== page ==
A relationship becomes a covenant when I convince those around me that I will die to protect the relationship. I am willing to put my name on you and your failure. I BELIEVE THAT YOUR FAILURE WILL BE EXTINGUISHED BY THE GREATNESS IN YOU THAT WILL EVENTUALLY BE REVEALED.

When I am truly in covenant with you, you will feel my strength being poured into you.

Redwood roots only go six feet under. There strength comes from the fact that the roots of the entire grove intertwine and grow together. The have "lateral roots."

"I will find a way through these obstacles with you." I am now facing situations that are created by someone else's life that I can not control.

Being people of covenant makes it contagious. It is a willingness to believe in you through your mistakes and failures. "I will confront you until your nose falls off, but I will never stop believing in you."

Ex: Farmer with prize winning corn was asked how he manages to win every single year. He answered that he takes his prize winning corn and hands out it's seed to all of the neighboring farmers. This ensures that the pollen surrounding next year's crop is as good as it can possibly be.

Who are the people you are currently surrounding yourself with?

Galatians 2:20

Again, I don't control you with my seed.

Good stuff! I can't wait for tomorrow night!

Thursday, February 12, 2009

Too Safe?

Random Thoughts:

I was leaving Ala Moana Park a couple of days ago, when I had this odd sensation of a mountain lion lying in wait, ready to pounce. There are no mountain lions on Oahu, to the best of my knowledge, nor anyplace for them to hide at Ala Moana Park. The passing impression did start a dialog in my head, though.

What would I do in a place where wild animals could be lurking, hiding? Would I have any kind of instinct of what to do? Would I have a fighting chance . . . at all?

Then I thought about things like drive by shootings. I know they happen in cities all over the nation, but I have never lived in a neighborhood where I have to worry about being shot while walking down the street. Random people frequently fight, yell, and cuss outside my window at night, but none of them have pulled out a weapon to create a horrible, permanent solution. What would I do in a place where people acted like wild animals? How would I survive.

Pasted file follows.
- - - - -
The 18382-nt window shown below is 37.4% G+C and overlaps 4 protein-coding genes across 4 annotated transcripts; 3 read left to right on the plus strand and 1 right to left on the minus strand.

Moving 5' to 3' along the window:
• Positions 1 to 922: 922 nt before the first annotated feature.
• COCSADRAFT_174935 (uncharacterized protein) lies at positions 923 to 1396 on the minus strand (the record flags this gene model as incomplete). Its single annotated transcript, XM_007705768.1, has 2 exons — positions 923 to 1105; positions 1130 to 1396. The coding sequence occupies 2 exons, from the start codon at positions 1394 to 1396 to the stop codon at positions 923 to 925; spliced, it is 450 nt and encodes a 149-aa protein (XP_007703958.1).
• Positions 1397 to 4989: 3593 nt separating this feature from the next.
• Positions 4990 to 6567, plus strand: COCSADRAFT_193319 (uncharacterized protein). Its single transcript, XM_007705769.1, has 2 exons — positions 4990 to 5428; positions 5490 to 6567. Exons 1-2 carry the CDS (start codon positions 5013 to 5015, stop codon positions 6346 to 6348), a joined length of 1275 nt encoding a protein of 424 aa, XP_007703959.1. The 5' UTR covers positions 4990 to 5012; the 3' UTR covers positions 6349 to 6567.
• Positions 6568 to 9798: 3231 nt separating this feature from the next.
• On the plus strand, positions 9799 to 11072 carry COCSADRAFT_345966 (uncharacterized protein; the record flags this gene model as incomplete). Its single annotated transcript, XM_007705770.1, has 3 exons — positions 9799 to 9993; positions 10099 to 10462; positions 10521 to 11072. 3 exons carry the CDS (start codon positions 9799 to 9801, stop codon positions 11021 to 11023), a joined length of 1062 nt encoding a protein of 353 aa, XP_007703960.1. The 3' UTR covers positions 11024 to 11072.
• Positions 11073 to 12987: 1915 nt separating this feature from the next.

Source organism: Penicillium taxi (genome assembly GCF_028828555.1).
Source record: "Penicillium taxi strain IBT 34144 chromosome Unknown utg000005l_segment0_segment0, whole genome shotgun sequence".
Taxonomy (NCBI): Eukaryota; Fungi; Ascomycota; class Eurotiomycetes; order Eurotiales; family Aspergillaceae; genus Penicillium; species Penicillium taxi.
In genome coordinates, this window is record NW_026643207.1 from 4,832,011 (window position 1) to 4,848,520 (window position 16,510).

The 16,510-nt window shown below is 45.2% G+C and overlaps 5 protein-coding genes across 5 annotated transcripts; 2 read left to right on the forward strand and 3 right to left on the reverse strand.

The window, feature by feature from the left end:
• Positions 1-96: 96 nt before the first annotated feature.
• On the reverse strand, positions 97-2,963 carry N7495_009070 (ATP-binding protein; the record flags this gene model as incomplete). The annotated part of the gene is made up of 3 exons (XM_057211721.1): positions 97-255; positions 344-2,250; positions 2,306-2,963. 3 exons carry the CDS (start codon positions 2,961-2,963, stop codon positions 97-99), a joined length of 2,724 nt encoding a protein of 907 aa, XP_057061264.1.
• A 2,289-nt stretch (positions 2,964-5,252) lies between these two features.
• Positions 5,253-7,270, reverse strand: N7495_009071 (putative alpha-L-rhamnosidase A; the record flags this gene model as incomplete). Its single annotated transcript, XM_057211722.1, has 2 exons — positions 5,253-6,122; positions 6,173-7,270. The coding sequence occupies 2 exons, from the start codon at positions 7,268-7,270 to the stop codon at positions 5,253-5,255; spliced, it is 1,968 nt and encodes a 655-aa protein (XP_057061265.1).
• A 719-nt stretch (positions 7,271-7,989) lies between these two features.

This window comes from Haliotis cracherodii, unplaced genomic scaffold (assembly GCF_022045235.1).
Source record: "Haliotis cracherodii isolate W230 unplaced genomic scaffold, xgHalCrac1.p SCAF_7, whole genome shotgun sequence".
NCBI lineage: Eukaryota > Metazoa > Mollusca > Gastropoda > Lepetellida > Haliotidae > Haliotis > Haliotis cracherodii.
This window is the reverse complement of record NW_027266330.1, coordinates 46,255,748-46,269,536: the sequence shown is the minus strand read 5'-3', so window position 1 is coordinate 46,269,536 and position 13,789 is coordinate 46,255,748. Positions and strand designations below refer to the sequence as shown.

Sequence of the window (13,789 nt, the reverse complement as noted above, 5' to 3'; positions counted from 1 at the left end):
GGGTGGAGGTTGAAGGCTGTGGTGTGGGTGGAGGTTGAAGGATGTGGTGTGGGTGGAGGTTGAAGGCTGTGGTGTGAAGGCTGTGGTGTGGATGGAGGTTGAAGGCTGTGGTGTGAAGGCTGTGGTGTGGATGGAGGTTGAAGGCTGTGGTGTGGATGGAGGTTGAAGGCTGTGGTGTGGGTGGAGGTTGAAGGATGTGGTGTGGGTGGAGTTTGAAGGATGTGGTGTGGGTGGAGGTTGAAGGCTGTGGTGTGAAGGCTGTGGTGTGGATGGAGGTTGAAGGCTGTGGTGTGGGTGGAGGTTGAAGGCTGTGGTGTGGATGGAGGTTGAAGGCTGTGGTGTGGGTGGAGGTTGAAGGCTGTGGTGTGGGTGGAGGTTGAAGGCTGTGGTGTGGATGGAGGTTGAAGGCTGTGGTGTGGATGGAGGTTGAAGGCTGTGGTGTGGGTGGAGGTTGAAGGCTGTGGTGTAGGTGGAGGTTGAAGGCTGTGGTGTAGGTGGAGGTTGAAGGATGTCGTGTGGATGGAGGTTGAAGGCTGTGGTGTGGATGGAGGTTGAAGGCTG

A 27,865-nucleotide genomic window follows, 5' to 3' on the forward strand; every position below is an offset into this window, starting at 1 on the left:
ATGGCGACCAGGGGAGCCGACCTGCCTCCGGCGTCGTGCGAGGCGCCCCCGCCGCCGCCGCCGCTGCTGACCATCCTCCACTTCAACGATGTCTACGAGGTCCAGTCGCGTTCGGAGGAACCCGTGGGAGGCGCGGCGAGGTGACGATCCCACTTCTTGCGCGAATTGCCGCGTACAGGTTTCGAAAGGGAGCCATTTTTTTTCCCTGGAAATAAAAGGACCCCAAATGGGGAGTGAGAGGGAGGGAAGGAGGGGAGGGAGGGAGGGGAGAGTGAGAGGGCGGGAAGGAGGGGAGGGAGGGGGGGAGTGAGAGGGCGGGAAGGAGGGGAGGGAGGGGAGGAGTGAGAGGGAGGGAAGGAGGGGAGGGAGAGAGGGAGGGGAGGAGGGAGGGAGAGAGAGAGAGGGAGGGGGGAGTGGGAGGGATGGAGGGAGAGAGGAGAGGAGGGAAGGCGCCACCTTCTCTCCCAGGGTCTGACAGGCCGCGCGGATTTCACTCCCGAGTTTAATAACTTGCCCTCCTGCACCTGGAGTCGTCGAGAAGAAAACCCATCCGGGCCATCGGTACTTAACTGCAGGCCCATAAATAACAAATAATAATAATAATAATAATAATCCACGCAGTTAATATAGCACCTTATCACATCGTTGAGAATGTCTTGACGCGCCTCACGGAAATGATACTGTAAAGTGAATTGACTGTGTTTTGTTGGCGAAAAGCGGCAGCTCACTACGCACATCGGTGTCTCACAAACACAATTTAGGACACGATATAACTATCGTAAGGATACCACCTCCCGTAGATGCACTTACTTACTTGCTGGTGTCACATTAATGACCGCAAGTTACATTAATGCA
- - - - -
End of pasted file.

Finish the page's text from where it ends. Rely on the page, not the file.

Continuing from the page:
There are people suffering a variety of things throughout the world - many of whom would not call what they experience suffering, but rather life. Yet, somehow, I have lived nearly 35 years without ever having to truly fear for my life. I am thankful, but I can't help but wonder, how will I survive/adapt if and when that changes?

Sunday, February 08, 2009

Heart's Cry (prayer)

I cry out for Your people in the islands. Come and reclaim Your people. Reveal to Your Bride how to pull people out of the mud. Teach us how to love dirty people. Empower us to see healing pass through our hands. God, I long to see Your Kingdom grow. Purify my motives.

LORD, I have heard from many that you always choose to heal. That we pray that only what is in Heaven will be in Earth. But, Abba, I think there is a difference. We humans need opportunity to learn how to control our bodies and our emotions. We need to learn how to stand against evil spirits - and our own flesh. If we never get tired, never get sick, and never know heartbreaking trials, how do we learn to rely on you? I think of the angels who stood in the fullness of Your presence - and yet fell. God, I beg that you would humble my life in such a way - cause me to fall so much in love with You, that rebellion against You would not be in my heart.

God, as much as I long to carry the ability to do miracles, even more I long to carry peace and conviction. I want, in every way possible, to draw Your children home to You. Is it wrong for me to long for the days when we mourned our sin more than we mourned giving up our sin? Let us know how desperately we need you. Turn our hearts away from entertainment and distraction and make us lovesick for you. May we long for true excitement and adventure. Don't let fear stand in our way, LORD! Let me long for You more than anything. More than the touch or approval of men. More than anything. . .